Information Societies, e–Societies and e–Government all are processes underpinned by digital information communications technologies (ICTs). The expectation of these processes is that they will lead to improvements in areas such as governance, democracy, efficiency, and economic competitiveness. The expectation of success does, of course runcounter to the traditional oxymoron “Government Organisation” (Woods, 2002), particularly given the very uneven success of IT adoption by
governments. Furthermore, economic, cultural, political and social change induced by technologies is not new to ICTs. So, we may ask to what extent the expected outcomes of e–Government are necessarily ‘new’ or ‘modern’. Renaissance Europe saw significant changes in society, business and political practices following the introduction of the printing press (Eisenstein, 1983). One particular development was a new industry, the printing trade, which soon began to worry about the potential for intellectual property to be stolen in new ways, and there were concerns that information deemed illegal or dangerous by governments could be expressed and communicated easily so that “it was quite natural that attempts to control the press were made soon after the invention of printing
In nineteenth century Europe, the development of the electronic telegraph dramatically increased the speed at which information could betransmitted and communicated. The telegraph “made possible new businesspractices, facilitating the rise of large companies centrally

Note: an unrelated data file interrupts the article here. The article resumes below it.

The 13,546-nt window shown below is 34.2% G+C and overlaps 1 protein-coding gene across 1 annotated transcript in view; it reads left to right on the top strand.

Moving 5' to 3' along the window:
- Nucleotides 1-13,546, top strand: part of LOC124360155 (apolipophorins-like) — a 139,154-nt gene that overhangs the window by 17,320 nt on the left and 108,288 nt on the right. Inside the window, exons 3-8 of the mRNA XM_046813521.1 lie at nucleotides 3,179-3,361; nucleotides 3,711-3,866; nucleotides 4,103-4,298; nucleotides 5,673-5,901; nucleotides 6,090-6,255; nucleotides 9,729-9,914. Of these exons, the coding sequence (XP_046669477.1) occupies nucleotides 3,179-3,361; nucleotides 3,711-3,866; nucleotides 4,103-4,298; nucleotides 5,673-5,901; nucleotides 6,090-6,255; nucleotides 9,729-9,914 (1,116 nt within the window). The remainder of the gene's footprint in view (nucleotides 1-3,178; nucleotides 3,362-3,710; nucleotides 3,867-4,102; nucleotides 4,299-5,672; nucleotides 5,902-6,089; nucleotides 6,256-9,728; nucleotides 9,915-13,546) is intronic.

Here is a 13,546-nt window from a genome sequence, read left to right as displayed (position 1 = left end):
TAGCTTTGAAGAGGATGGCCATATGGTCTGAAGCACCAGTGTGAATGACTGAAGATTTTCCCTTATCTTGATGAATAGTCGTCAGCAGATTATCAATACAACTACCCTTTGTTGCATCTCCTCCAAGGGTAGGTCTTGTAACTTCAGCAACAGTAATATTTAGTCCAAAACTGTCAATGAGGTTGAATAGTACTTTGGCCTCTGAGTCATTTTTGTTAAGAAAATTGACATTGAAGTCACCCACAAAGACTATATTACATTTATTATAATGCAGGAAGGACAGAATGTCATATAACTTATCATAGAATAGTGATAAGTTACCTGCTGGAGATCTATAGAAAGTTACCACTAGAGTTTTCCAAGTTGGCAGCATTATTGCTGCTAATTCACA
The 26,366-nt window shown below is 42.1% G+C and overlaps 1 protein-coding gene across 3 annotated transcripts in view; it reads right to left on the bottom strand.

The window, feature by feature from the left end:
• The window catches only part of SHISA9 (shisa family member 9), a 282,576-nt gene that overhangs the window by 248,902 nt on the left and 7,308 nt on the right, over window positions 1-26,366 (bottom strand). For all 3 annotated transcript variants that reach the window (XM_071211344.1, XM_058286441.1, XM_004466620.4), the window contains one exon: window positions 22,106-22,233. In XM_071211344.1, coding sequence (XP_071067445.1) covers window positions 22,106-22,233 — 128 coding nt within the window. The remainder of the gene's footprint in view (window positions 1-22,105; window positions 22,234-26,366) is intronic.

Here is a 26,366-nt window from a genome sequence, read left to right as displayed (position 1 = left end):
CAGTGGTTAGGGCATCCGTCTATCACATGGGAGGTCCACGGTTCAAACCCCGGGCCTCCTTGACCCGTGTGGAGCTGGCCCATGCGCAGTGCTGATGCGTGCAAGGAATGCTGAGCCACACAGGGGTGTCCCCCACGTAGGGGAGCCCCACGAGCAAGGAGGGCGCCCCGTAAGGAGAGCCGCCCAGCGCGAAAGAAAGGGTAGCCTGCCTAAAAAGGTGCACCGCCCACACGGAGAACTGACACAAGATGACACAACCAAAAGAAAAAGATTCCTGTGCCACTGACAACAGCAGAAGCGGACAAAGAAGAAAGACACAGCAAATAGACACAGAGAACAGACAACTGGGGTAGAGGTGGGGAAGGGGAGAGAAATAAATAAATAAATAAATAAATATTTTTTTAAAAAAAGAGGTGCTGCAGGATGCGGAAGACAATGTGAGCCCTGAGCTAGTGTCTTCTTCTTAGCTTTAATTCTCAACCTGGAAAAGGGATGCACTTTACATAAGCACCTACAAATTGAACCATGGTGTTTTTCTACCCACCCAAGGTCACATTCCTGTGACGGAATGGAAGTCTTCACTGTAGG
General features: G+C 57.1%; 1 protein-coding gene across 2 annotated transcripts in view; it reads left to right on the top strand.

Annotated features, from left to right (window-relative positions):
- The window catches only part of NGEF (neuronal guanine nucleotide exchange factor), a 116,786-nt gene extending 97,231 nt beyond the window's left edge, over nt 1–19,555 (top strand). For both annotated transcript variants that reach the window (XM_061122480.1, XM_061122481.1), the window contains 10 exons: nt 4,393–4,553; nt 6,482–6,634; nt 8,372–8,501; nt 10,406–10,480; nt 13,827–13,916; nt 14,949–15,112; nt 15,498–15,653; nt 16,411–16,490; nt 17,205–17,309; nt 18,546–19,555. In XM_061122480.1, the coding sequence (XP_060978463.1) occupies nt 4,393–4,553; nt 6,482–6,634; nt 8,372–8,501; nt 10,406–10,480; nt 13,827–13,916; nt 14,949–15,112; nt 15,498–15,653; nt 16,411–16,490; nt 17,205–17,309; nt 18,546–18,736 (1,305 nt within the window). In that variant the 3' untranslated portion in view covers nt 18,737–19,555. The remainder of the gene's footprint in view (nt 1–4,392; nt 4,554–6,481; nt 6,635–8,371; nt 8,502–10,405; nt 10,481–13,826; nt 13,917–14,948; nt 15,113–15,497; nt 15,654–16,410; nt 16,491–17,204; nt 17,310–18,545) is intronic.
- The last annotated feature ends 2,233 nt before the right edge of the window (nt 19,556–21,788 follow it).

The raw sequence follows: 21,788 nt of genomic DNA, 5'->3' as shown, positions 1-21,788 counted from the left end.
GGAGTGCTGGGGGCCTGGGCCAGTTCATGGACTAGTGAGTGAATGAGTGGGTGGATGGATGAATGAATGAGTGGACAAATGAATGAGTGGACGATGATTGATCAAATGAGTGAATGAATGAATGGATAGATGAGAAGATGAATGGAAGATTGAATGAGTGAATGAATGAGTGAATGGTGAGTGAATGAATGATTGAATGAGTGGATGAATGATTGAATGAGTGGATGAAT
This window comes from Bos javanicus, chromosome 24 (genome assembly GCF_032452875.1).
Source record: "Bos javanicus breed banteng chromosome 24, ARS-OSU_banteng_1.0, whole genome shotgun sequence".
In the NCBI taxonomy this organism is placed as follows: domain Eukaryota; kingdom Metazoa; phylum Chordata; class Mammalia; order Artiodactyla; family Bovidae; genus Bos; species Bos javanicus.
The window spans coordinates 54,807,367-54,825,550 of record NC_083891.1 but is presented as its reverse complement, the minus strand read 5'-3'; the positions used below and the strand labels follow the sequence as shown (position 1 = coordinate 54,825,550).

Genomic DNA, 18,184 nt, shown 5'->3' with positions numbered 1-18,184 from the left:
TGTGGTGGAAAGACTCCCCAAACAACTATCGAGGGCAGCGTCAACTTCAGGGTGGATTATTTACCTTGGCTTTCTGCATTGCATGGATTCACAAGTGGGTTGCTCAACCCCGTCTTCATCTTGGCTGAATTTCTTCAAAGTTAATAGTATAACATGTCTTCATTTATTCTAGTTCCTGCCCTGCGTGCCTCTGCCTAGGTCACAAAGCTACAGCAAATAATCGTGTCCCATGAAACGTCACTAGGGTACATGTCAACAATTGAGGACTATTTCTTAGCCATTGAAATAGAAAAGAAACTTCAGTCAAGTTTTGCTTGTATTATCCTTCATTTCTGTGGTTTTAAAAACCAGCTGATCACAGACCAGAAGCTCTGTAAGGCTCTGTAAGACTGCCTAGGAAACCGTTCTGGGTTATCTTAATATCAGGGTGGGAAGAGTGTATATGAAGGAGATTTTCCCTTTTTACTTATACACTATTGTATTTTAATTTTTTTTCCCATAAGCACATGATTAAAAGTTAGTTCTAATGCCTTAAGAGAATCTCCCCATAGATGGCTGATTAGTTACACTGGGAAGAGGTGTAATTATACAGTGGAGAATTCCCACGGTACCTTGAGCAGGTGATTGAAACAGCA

controlled from a head office.”
Indeed, Standage notes also that in “the 1890s advocates of electricityclaimed it would eliminate the drudgery of manual work and create a world of abundance and peace.” In 1954 an editorial in The Economist questioned the ways in which new computer technologies were expected toimpact on business, noting that it would be a significant attraction tofinance and accountancy processes, but also that “a major revolution in office methods may be possible.” (Anon., 1954)
These initial examples underline that technology and change is not new. Change can be driven by technology, and technology also can be moulded by the need for change. For example, in what Peter Drucker termed the post–industrial or knowledge society, where technology was to
be used to increase productivity (as it also did in the industrial revolution in nineteenth century Europe) through “producing more goods and services for the same amount of human labour.